Writing at the Macmillan Dictionary Blog, Stan Carey takes a look at the checkered history of invite as a noun: stubbornly persistent since the seventeenth century but never receiving an acceptance greater than a grudging acknowledgement as a colloquialism. Never invited into the parlor.
He concludes: “We can acknowledge all this without lambasting the word as a ‘needless barbarism’, as one critic did. Can we omit needless accusations of barbarity? That’s my invite to the critics.”
“Barbarism” gets thrown around a lot when English grammar and usage come up. I’ve given up trying to reason in a discussion elsewhere with a gentleman who likes to refer to the way the “ignorant masses” use language.
Let’s go over this again. Standard English—standard written English, standard formal written English—is one dialect of English. It happens to be the prestige dialect, the one you are expected to master for a career in academia, law, government, corporate business. The other registers and dialects of English have distinct vocabularies and sometimes their own grammar. We usually understand them perfectly well, even if they are not to our taste.
Mastering standard English is a skill, usually requiring years of schooling, and you are entitled to take pride in the accomplishment. But don’t preen yourself overmuch, or claim moral superiority because you are a master of what you may call “proper” English. A pianist can play the Bach French Suites and you cannot, because she has mastered a skill you do not have. Does that make her morally superior to you? The electrician who rewires your house has mastered a complex technic that is beyond you. Is he thus a better person?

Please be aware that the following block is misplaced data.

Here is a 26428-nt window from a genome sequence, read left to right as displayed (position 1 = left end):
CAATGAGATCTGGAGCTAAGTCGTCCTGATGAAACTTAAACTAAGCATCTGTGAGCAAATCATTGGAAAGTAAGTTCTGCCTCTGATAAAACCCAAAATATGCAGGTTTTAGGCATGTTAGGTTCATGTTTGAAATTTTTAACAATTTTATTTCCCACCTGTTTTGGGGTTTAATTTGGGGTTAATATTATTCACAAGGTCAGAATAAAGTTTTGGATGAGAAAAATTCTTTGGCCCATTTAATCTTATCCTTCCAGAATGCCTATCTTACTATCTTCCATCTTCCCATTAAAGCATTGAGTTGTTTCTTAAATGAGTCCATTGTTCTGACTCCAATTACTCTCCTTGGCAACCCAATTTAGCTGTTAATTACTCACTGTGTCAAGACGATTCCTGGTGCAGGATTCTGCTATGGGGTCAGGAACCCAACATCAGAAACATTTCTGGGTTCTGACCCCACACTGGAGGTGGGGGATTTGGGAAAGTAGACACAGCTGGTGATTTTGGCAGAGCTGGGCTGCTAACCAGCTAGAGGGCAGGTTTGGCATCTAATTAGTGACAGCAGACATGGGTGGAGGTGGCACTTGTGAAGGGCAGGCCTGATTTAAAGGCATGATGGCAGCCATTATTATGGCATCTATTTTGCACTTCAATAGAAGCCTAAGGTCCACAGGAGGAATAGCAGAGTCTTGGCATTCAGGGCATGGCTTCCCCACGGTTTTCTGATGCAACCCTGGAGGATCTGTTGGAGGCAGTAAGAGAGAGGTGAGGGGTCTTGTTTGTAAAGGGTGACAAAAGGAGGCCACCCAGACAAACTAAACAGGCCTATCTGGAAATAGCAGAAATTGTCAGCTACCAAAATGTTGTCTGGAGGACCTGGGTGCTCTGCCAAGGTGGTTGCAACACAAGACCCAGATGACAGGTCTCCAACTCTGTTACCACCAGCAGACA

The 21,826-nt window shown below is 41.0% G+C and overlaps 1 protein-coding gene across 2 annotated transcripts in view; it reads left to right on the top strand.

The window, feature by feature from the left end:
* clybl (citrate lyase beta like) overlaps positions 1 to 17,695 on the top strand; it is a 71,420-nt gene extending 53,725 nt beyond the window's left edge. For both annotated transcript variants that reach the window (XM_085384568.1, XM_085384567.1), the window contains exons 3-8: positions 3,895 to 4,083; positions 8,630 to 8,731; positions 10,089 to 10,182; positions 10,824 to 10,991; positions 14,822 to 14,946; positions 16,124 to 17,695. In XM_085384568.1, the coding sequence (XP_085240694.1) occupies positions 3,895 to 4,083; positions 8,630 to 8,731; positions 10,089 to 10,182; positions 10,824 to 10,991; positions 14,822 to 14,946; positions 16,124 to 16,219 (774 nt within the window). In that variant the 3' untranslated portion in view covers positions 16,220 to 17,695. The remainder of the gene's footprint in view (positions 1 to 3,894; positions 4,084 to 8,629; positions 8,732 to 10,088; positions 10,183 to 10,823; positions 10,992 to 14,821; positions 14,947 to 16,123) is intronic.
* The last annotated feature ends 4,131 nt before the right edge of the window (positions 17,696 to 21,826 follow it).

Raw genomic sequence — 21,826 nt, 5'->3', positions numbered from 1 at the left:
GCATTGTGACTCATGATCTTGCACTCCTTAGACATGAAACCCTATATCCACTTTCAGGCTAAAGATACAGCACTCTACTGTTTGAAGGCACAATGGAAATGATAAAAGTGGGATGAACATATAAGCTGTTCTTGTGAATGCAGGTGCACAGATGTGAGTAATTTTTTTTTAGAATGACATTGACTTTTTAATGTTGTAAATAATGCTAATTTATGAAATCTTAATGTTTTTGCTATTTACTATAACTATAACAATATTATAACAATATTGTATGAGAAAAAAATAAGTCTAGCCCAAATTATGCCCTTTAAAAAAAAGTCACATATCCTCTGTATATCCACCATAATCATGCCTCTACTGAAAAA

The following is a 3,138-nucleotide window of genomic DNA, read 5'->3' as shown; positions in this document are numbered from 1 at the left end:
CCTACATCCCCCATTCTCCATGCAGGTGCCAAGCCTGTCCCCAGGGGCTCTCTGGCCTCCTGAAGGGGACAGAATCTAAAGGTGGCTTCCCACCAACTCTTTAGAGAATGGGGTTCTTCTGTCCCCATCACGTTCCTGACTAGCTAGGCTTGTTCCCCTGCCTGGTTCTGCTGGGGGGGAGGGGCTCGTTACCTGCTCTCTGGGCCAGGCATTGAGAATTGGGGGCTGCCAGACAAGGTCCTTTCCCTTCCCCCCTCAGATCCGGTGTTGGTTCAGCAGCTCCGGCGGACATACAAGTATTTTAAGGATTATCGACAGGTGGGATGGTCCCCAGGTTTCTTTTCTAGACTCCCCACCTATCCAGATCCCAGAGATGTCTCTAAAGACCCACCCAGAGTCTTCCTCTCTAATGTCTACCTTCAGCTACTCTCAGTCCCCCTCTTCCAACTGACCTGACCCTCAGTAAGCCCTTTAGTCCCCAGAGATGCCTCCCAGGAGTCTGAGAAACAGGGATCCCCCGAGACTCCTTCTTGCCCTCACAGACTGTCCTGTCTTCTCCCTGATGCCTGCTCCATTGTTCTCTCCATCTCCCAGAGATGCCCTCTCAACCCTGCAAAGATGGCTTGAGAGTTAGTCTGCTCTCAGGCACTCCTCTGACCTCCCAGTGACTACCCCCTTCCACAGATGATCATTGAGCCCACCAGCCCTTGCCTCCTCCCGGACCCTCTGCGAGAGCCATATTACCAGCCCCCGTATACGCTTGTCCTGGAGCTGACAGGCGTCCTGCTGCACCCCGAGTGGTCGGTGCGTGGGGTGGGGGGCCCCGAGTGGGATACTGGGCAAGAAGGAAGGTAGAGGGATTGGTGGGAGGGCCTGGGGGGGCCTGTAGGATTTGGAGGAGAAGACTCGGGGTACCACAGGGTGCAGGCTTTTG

Mastering the prestige dialect does not confer moral superiority, only social superiority. When you begin to carry on about barbarism, usages that afflict you “like nails on the chalkboard,” or the way the “ignorant masses” speak and write, you are not a better human being, a more moral person, a more sensitive and civilized sort. You are just a damn snob.